As CEOs of major corporations, you understand the devastating impacts that the climate crisis is having across the country and the economic perils of inaction. Even as the federal government left the Paris Agreement on June 5, 2017, you joined forces with mayors and local officials, governors and tribal leaders, colleges and universities, faith communities, investors, and others to demonstrate and declare your commitment to bold climate action.
Many of you called on the United States to adopt the ambitious and attainable target of cutting GHG emissions by at least 50% below 2005 levels by 2030. Others have called on the federal government to “undertake the necessary actions to achieve a 100% clean energy power sector as soon as feasible” Shoulder to shoulder with other local and institutional leaders, you signed a pledge to “support these policies at the national and local level, and place climate considerations at the core of our own institutions: how we do business, how we invest, how we govern, how we educate, how we serve.”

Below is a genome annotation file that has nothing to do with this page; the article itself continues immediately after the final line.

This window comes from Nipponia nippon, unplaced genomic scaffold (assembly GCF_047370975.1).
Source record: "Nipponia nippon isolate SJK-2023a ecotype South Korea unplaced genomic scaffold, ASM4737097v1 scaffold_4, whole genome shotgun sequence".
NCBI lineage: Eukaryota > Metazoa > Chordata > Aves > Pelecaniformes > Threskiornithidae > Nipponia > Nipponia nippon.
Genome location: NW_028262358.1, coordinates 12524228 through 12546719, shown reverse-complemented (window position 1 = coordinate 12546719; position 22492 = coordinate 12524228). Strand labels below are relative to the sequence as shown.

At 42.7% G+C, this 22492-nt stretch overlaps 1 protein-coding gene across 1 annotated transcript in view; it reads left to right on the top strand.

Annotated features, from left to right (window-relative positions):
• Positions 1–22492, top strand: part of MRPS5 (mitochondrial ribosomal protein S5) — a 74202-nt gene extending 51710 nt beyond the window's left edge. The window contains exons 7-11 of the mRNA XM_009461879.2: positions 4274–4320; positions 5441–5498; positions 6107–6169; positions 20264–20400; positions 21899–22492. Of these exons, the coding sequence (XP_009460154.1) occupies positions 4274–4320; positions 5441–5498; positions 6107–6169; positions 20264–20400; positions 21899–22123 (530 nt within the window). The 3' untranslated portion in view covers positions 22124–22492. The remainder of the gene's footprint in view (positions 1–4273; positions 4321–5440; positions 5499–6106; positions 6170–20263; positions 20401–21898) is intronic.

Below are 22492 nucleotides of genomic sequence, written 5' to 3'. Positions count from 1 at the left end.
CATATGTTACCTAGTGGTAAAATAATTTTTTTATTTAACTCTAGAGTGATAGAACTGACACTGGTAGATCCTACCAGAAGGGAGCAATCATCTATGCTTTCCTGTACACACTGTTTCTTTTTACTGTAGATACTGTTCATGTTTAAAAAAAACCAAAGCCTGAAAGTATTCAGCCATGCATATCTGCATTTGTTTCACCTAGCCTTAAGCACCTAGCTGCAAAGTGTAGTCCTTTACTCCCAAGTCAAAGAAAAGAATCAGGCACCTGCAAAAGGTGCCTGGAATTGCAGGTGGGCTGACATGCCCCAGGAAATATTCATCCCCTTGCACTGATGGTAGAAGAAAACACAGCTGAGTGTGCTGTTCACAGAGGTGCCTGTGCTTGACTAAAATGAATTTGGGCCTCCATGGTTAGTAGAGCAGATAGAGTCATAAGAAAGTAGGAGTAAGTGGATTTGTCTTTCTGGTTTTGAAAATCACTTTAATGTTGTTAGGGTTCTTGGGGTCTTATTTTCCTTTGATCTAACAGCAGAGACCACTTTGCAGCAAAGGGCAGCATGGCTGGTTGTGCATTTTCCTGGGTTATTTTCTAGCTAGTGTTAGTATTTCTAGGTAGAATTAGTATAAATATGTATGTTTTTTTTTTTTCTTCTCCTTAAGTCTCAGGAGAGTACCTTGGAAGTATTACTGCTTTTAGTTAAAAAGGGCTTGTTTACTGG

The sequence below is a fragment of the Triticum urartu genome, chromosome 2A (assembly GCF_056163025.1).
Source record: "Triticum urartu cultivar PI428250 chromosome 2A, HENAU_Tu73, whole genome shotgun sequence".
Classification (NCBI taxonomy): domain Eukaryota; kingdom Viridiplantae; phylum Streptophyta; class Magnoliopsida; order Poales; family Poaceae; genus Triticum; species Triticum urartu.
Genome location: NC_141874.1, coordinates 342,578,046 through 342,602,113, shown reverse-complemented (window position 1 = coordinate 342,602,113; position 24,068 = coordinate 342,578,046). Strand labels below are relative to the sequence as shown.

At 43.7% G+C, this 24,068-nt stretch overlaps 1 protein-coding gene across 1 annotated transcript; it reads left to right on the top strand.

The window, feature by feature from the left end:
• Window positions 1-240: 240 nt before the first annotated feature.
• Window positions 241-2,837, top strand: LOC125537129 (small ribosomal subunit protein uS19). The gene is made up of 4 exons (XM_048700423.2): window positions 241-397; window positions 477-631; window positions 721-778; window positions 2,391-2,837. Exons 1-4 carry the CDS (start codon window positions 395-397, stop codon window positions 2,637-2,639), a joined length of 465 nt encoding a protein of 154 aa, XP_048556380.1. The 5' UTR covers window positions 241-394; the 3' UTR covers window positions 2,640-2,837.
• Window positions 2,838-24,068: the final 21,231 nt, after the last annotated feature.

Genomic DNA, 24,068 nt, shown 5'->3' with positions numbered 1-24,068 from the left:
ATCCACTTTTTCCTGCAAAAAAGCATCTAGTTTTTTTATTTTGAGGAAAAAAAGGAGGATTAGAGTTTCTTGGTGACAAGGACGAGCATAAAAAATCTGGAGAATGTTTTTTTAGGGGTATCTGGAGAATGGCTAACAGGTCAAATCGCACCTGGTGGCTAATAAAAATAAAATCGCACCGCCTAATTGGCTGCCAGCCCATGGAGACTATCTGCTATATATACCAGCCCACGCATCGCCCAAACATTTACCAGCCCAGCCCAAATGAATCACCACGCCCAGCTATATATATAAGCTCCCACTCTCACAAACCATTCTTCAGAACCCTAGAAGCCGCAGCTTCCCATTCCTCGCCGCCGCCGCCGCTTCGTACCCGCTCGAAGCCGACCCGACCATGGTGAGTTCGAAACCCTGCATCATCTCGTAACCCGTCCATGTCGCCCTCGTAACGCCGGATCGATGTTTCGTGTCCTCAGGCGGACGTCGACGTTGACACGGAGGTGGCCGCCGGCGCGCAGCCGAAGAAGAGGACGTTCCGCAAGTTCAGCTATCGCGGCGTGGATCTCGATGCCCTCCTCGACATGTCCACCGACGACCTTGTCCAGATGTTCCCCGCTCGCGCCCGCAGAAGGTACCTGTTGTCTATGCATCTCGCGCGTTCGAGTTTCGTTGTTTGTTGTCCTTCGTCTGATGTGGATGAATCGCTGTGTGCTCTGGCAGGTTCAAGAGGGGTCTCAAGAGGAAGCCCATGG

Now, we are writing to you at a defining moment for our country and the planet. We have a question for you, and you have a choice to make: Are you still in?
The current window for transformative federal action on climate is slim, and if we miss it, it may not reopen. Families across the country will face even more devastating droughts, wildfires, super storms, and flooding. America’s financial and economic well-being will suffer too.
Congress has an opportunity to modernize and revitalize our economy and put us on a clear path to cutting climate pollution in half by 2030 with the Build Back Better Act.
While we know you have pledged to fight for climate action, you are also connected to a massive effort to sabotage and gut the critically important set of climate investments embodied in the President’s Build Back Better budget through your membership in the Business Roundtable and for many of you, your membership in, and continued financial support of the U.S. Chamber of Commerce.
There is no time to waste in distancing yourself from these efforts. As a member of the Business Roundtable and the U.S. Chamber of Commerce, you must step in, call for the passage of immediate climate investments through the Build Back Better Act, and publicly break with their campaign to undermine our best chance to take meaningful climate action at the federal level.